Where and when will ISIS in Sinai act against Israel? The Israeli Intelligence community has been struggling to provide a real answer to this question in the last year. The reasons are varied – the ISIS branch operating out of Sinai is quite compartmentalized, and spread throughout a massive desert territory. They have no permanent training base, and use local Bedouin smugglers to operate in the border area. In any case, in order to prepare for the possibility of an attack, the mixed gender Caracal battalion has begun training in urban warfare.
In the face of this reality, military intelligence has been pouring resources into building a better intelligence picture of the organization which calls itself "Ansar Bait al-Maqdis," and although a whole department in the Shin Bet was established for this specific purpose in the wake of the revolution in Egypt, the Southern Command has been preparing for the worst case scenario. These scenarios include ISIS attacks on the Nitzana and Kerem Shalom crossing, or on the Israeli towns and villages near the northern portion of the Israeli/Egyptian border.
Dozens of terrorists are expected to partake in such an attack, which will most likely take place as part of a larger military-like operation, similar to the attacks conducted against Egyptian military outposts in the last year which caused the deaths of dozens of Egyptian police officers and soldiers. The coordinated attacks on the Egyptian army included attempts to capture swaths of urban terrain in northern Sinai.
A tall fence, which spans 220 kilometers on the border, is only expected to delay any strategic attack of the type planned by ISIS, which the Southern Command deems a "military operation" for all intents and purposes. As such, the fence is merely an element of the broader IDF readiness. The IDF's Caracal battalion, which is permanently charged with protecting a large swath of the Egyptian border area, took part in urban warfare training similar to that of other IDF infantry units, for the first time since its establishment.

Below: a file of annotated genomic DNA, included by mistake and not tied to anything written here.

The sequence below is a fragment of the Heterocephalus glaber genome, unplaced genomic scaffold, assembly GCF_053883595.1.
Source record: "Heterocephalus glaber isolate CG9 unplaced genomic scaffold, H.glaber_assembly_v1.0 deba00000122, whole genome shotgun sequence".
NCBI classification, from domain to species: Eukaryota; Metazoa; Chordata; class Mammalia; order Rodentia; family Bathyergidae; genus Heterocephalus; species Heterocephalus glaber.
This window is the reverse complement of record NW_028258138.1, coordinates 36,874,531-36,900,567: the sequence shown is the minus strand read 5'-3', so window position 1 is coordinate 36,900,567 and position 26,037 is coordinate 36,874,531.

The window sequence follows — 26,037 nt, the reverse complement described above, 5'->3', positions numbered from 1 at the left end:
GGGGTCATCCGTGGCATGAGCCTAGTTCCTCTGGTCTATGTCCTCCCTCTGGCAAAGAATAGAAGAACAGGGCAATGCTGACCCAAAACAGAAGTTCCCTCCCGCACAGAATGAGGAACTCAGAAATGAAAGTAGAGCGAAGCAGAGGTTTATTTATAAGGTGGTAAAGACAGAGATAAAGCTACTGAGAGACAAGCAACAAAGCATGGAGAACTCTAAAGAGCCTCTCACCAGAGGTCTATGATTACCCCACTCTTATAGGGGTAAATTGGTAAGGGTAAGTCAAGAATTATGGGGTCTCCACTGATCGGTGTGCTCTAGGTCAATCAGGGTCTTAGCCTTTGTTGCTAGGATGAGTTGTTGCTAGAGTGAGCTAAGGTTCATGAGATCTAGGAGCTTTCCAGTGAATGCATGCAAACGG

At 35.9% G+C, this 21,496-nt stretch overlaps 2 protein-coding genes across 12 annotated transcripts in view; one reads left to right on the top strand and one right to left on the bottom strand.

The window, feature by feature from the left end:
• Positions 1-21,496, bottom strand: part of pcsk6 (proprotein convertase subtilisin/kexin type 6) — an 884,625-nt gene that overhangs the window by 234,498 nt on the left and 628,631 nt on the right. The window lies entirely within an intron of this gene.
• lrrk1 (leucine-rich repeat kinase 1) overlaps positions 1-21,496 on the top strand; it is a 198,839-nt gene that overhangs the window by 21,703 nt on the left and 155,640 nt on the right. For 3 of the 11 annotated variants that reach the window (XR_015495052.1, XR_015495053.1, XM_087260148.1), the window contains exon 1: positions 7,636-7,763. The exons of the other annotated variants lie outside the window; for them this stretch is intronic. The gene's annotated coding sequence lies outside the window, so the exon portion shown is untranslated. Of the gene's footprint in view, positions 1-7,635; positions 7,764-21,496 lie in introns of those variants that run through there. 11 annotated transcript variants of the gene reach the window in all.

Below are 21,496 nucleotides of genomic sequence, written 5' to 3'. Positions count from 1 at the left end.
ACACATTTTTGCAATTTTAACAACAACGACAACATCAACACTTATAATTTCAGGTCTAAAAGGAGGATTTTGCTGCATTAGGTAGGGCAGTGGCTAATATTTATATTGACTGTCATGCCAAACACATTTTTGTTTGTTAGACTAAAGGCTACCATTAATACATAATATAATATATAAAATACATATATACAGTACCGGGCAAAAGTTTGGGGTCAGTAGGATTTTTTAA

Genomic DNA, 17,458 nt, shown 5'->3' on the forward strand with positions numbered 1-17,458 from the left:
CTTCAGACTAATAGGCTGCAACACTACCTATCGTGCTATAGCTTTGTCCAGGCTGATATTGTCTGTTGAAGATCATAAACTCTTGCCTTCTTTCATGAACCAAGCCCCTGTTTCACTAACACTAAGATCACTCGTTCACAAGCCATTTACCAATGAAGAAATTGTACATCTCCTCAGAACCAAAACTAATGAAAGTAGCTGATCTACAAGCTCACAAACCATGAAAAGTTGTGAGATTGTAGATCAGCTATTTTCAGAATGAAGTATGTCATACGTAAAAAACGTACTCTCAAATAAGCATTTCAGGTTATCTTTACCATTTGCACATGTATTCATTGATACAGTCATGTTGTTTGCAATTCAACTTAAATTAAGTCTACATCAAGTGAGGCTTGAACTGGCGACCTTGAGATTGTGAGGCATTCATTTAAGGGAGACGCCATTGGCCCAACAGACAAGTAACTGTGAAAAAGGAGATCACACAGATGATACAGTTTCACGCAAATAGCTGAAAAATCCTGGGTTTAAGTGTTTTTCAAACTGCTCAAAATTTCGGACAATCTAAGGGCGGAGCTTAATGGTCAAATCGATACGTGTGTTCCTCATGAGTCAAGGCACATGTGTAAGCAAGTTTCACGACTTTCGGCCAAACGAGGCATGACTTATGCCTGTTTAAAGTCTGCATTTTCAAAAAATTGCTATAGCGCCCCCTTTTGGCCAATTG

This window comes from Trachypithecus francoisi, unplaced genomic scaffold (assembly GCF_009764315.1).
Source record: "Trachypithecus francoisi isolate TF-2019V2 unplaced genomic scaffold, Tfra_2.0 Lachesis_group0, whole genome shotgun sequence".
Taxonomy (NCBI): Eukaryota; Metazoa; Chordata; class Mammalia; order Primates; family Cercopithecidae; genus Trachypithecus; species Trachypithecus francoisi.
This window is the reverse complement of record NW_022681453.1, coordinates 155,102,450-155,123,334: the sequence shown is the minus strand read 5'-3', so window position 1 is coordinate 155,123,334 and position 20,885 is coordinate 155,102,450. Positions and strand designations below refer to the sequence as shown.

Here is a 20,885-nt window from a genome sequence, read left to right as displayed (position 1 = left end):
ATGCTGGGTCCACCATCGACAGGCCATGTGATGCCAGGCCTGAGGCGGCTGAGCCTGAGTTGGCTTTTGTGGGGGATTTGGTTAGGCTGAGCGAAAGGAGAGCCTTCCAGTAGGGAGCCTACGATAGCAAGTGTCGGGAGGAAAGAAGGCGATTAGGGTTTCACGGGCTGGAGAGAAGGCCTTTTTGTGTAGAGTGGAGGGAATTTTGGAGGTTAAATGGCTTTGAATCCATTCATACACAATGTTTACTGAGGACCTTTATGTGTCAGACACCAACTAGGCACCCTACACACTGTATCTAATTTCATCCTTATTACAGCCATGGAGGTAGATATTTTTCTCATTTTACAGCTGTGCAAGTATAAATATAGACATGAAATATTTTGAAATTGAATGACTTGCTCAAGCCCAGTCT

As such, IDF officials believe that the mixed gender battalion – which includes male and female fighters, can do battle quickly and efficiently inside of Israeli towns or villages in the case of an ISIS incursion. The thinking within the Edom brigade, which is responsible for the border, is that the first responders to arrive on the scene of such an attack, like others which have taken place in recent years, will be the Caracal fighters who are responsible for the regional section, but whose training has never included urban warfare.
The first class of Caracal fighters recently trained on clearing buildings at the Kziot base, while using pyrotechnic effects which simulated live fire and grenades. In addition to the urban warfare training, the fighters practiced camouflage and observation techniques against militant forces across the border.
The command recently set concrete barriers along the border, in an attempt to disrupt anti-tank missile fire. Tank ambushes are also used by the Edom brigade in complex situations.
According to a deputy company commander in the battalion, Lt. Oren Pasan, "The region here is not similar to the West Bank, there you constantly feel the tension, which helps maintain a high level of operational readiness, and as such we hold as many simulated attack exercises as possible."
The Caracal company commander, Captain Chosa Levin, knows that she may be the first person to meet the armed fighters from the most ruthless terror organization on the planet, and will have to lead her troops in order to end any such incursion with a good outcome. "I don’t know when the next attack will happen. We are stronger than our enemy, but we still prepare for the worst case scenario."
Among the battalion's fighters there are several religious female fighters, as well as fighters from Dimona's Israelite community.
The ISIS branch in Sinai, which was established in 2010 by Al Qaeda, and pledged allegiance to the Islamic State last year, is estimated to maintain 2,000-3,000 fighters armed with trucks and advanced weaponry including Kornet anti-tank missiles, and shoulder fired anti-aircraft missiles.
In contrast to the Islamic state, which rules over a swath of territory containing seven million people in Iraq and Syria, the Sinai Branch has yet to show signs of territorial aspirations, apparently due to the Egyptian army's firm opposition to the group.
The Sinai branch has only recently carried out its first "ISIS style" execution, when it beheaded a Croatian citizen.
Ironically, it was only after "Ansar Bait al-Maqdis" became an ISIS affiliate, that it began attacking Egyptian army positions, and as a result Israel was temporarily left out of their crosshairs. Before the transition the Al-Qaeda group had conducted several attacks against Israel starting in 2011.
Two months ago, fighters from ISIS in Sinai managed to set an Egyptian combat ship ablaze after striking it with an anti-tank missile two miles from the shore, near Egyptian Rafah.